Search for Life on Mars Narrowed to Specific Lakes
The search for traces of ancient Martian life has been narrowed to 79 lake beds containing mineral deposits. Clay may have formed on the planet's surface, preserving evidence of past life.
What's the Latest Development?
Scientists have narrowed the search for ancient life on Mars down to 79 lakes that contain mineral deposits, meaning that the lakes' clay may contain a fossil record of microbial life. The relatively low number of lakes with mineral deposits suggests either a chemical difference between mud on Mars and Earth or that Mars' lakes were short lived, giving life precious little time to form. According to the team of researchers from Brown University, the lakes have undergone a number of surface changes since becoming inactive some 3.7 billion years ago.
What's the Big Idea?
On Earth, clay deposits have proven good preservers of the fossil record, capturing imprints of ancient life and preserving them until scientists dig them up. "When Curiosity, the rover for NASA's Mars Science Laboratory mission, lands on Mars this summer, it will search clays and sediments in the Gale Crater for indications of past environments that could have supported microbial life." If there is a record of ancient life on Mars' surface, these sizable lakes are a good place to begin looking, says NASA investigator Timothy Goudge.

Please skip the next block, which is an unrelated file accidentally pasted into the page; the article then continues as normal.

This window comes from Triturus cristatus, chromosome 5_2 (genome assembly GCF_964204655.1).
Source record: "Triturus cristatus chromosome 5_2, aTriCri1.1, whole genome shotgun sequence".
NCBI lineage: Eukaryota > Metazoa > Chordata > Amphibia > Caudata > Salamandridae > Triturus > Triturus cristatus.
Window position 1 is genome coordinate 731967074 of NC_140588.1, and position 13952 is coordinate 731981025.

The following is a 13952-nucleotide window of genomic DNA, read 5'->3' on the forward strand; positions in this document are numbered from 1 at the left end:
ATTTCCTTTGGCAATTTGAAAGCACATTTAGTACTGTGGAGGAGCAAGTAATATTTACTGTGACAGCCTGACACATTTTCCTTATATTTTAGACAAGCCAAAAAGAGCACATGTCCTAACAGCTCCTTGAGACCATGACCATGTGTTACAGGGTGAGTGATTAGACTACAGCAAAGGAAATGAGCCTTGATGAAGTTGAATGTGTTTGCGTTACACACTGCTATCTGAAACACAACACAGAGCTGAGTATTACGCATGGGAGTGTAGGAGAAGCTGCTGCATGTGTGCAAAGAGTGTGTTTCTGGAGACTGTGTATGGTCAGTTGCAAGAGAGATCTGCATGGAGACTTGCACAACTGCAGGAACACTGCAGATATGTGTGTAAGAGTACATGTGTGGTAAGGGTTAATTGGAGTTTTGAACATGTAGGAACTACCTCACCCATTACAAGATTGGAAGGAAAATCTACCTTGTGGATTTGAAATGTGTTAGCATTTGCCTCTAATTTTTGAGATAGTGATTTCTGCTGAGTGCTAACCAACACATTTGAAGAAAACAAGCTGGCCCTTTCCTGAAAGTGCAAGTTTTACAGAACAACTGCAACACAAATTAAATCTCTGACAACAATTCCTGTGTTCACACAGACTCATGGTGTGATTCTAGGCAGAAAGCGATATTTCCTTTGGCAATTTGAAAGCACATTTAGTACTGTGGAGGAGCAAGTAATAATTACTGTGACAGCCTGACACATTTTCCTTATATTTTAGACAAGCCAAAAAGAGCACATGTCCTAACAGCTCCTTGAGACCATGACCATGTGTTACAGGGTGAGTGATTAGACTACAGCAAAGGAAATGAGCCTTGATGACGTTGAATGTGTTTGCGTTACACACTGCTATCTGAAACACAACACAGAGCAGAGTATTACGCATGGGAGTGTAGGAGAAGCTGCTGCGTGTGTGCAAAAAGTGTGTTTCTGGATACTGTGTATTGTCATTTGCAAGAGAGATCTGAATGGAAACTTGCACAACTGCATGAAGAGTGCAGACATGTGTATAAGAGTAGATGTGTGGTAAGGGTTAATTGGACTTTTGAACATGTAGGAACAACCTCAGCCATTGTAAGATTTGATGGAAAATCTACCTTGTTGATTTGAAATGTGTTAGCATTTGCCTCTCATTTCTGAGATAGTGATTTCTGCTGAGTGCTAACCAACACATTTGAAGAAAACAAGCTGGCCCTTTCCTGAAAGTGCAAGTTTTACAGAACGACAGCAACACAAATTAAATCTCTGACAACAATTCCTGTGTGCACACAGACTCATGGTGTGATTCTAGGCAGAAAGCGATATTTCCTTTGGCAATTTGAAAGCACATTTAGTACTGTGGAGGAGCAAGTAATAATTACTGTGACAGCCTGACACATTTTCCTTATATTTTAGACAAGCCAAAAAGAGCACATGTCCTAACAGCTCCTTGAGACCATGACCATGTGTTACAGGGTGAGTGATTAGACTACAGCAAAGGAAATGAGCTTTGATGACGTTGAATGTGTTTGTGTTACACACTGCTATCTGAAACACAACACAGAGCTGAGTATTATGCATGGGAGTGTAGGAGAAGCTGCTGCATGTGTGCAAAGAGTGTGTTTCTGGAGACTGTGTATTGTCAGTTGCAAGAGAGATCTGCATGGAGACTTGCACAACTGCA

Photo credit: shutterstock.com
Harvard psychologists discover why we dislike the people who deliver bad news.
- A new study looked at why people tend to "shoot the messenger".
- It's a fact that people don't like those who deliver them bad news.
- The effect stems from our inherent need to make sense of bad or unpredictable situations.
He reminds us that meaning is wherever we choose to look.
- Alan Watts suggests there is no ultimate meaning of life, but that "the quality of our state of mind" defines meaning for us.
- This is in contradiction to the notion that an inner essence is waiting to be discovered.
- Paying attention to everyday, mundane objects can become highly significant, filling life with meaning.
If life exists on Mars, there's a good chance it's related to us, say researchers.
When MIT research scientist Christopher Carr visited a green sand beach in Hawaii at the age of 9, he probably didn't think that he'd use the little olivine crystals beneath his feet to one day search for extraterrestrial life.
SMARTER FASTER trademarks owned by The Big Think, Inc. All rights reserved.